Company Name __________________________ Job Name __________________________ Date_________________
Safety Recommendations:________________________________________________________________________________
Job Specific Topics:_____________________________________________________________________________________
M.S.D.S Reviewed:_____________________________________________________________________________________
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Compressed air is not a plaything and must be used in a safe manner. So before grabbing an air hose and going into action, there are a number of safety guidelines which should be followed.

First of all, be sure you have the right air hose.  Air hoses look alike. Sometimes hose lines are crossed, and you could be fooled.

Next, make sure the air hose is good condition. An air hose is designed to withstand pressure, but it becomes weakened at the places where it is bent, where it is attached to a shut off valve and to the nozzle, and wherever it has been kinked. Such weak points may swell like a balloon and burst, throwing pieces of hose in every direction. This may also cause the hose to thrash about dangerously. These precautions should be followed:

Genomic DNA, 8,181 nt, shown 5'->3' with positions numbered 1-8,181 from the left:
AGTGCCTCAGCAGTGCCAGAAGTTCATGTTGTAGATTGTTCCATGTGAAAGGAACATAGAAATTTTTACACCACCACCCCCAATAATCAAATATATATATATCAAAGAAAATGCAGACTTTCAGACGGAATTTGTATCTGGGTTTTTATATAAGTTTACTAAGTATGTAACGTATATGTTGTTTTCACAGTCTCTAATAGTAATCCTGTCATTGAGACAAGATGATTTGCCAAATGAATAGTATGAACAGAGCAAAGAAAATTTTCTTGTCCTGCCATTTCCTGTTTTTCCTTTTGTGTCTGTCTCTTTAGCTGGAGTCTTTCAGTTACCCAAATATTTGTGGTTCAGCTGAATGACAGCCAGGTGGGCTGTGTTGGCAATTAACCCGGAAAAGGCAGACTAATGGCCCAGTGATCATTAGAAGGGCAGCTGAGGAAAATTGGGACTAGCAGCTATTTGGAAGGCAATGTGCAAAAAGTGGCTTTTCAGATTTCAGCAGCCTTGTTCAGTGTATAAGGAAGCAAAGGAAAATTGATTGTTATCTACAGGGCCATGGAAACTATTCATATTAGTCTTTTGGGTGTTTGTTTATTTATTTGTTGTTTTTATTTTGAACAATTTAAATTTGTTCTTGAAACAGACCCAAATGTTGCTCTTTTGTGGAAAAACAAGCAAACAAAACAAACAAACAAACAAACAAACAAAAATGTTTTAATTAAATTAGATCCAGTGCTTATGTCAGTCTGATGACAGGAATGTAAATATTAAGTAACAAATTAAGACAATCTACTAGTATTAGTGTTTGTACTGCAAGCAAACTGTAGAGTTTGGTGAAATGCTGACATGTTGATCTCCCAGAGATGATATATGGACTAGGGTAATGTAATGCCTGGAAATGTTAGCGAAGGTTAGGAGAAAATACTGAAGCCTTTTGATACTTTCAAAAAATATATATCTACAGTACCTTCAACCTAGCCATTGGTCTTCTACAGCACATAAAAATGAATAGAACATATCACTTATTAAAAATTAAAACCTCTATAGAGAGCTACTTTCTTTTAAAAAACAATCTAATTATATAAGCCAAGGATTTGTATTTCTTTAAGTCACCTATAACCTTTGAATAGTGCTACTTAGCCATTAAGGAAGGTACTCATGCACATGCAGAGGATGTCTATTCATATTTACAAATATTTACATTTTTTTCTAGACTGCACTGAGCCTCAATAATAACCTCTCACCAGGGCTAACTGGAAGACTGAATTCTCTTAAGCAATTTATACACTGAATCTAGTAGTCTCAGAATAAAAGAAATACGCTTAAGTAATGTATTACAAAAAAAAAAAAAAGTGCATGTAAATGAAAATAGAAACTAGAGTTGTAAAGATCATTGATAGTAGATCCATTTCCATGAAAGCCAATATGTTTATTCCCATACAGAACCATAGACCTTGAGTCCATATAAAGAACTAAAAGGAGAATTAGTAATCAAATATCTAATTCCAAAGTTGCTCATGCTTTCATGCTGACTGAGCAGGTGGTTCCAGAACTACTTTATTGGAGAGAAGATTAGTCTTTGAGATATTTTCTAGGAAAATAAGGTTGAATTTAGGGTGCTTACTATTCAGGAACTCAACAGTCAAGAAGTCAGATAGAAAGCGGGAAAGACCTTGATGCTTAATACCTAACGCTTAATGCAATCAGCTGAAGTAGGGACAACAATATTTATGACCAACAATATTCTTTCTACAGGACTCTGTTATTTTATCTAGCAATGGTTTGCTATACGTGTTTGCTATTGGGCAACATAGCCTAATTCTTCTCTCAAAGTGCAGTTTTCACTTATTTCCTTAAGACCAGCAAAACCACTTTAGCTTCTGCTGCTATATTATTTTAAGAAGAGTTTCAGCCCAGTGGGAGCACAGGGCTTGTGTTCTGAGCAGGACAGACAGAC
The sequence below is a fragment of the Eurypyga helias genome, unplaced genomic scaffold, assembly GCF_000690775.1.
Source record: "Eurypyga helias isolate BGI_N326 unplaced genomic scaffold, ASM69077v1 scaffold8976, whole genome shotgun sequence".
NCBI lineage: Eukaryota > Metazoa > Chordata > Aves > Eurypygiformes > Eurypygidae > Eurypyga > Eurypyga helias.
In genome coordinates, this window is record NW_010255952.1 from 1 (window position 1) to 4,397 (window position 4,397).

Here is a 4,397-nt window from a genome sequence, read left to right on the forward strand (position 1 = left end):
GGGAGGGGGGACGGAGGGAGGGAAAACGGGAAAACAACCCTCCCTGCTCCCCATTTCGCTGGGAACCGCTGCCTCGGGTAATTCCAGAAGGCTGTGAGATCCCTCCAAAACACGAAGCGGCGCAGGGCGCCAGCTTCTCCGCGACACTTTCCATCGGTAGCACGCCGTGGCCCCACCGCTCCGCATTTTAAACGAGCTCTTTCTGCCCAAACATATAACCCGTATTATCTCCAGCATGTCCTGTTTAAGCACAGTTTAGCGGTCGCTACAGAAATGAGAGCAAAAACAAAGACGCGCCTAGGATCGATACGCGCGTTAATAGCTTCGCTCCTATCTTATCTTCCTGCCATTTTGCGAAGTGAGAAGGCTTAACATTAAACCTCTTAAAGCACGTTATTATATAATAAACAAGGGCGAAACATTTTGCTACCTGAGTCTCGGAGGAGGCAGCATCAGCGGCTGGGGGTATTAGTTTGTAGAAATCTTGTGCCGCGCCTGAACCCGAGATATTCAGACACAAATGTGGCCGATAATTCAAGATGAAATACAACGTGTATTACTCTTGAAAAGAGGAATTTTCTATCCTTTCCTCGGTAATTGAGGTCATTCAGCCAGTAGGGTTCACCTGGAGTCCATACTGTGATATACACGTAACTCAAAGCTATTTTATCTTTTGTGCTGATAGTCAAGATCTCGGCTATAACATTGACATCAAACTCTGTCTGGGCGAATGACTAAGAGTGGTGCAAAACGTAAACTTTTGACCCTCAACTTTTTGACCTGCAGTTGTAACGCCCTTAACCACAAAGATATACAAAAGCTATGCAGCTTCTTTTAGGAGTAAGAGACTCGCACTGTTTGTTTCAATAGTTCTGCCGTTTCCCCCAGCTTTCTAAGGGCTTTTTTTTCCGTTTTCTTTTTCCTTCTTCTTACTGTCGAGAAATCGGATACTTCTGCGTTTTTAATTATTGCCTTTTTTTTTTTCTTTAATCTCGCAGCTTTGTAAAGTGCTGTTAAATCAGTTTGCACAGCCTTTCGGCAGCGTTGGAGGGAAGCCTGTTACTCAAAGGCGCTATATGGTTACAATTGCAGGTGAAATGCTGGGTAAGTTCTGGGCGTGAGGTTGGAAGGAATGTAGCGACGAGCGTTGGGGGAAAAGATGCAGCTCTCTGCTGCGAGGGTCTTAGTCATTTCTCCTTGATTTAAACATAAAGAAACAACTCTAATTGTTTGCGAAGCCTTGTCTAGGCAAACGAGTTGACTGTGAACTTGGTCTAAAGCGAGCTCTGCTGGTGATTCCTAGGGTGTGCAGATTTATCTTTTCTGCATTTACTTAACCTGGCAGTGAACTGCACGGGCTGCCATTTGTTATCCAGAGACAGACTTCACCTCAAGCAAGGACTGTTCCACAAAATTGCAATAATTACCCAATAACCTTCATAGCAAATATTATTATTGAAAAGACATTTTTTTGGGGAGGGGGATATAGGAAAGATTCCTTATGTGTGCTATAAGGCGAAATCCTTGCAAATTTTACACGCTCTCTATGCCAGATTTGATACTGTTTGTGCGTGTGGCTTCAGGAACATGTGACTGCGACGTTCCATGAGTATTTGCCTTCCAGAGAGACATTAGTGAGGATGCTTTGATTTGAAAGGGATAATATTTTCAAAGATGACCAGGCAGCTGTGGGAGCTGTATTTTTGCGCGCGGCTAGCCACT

Keep air hoses out of areas where they are a trip hazard and subject to damage by trucks.  Prevent sharp objects-even hose fittings that have been burred-from rubbing against the hose.  Always coil the hose-without kinks-and hang it over a broad support, not over a hook, nail, or angle iron, when not in use.  Keep the connections pinned at all times.  You can use tye wire to secured the connection.

Where you have a choice of pressure, use the lowest pressure that will do the job. There are many good reasons for this, and here are a few:

Air pressure of 40 lbs. can drive chips, as well as scale, from inside the piping into your face and eyes with the force of shrapnel. Such air driven missiles still do damage when they bounce off a surface, spinning much like a high speed cutting head.  Air pressure against the skin may penetrate deeply to cause internal hemorrhage and intense pain.  Air that enters body openings can burst internal organs and cause slow, agonizing death.  Air, even at 40 lbs., can blow an eye from its socket or rupture an eardrum.

The nozzle of an air hose is a deadly weapon. Do not point the nozzle of an air hose at anyone, not even yourself.

By now the message should be clear-compressed air must be treated with respect. It’s a valuable tool, but it must be used intelligently and in a safe manner.